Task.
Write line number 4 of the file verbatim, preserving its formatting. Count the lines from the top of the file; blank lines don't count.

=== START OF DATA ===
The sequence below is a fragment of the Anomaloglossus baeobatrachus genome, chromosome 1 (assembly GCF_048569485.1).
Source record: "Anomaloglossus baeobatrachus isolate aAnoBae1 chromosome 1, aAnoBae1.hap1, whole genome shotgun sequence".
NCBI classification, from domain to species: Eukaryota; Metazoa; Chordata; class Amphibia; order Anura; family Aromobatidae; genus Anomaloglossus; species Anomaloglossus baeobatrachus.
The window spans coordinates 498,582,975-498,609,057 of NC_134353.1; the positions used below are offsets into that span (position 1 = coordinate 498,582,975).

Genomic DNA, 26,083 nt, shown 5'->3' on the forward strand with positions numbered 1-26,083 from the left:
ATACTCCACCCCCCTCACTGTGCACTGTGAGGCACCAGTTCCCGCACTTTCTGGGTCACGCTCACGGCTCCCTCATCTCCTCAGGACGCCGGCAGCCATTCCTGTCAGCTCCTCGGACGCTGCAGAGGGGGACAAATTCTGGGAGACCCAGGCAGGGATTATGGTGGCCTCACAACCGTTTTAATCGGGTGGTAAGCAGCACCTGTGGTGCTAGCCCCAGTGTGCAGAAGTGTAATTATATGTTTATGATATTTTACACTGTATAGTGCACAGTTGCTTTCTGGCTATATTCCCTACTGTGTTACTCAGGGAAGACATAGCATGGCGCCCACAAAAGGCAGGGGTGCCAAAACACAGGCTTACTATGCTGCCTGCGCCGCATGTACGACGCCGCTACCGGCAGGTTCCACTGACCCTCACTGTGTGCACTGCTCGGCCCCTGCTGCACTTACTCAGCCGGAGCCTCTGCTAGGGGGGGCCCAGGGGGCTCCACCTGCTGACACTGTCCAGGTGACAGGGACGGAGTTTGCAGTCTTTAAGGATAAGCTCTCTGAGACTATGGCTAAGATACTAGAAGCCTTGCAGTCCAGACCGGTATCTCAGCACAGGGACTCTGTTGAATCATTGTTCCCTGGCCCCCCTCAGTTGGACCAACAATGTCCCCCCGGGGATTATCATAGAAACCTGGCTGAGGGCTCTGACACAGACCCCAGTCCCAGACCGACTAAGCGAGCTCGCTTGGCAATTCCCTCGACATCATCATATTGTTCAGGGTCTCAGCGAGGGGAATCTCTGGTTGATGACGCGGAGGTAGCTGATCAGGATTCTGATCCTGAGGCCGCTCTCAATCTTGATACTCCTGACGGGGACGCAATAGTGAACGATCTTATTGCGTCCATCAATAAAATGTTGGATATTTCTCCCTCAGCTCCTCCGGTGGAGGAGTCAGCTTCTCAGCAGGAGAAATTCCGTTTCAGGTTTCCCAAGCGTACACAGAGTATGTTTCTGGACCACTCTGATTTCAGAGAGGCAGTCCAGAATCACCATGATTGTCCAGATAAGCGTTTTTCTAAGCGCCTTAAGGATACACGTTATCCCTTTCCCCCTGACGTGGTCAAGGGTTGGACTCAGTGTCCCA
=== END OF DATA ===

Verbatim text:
The window spans coordinates 498,582,975-498,609,057 of NC_134353.1; the positions used below are offsets into that span (position 1 = coordinate 498,582,975).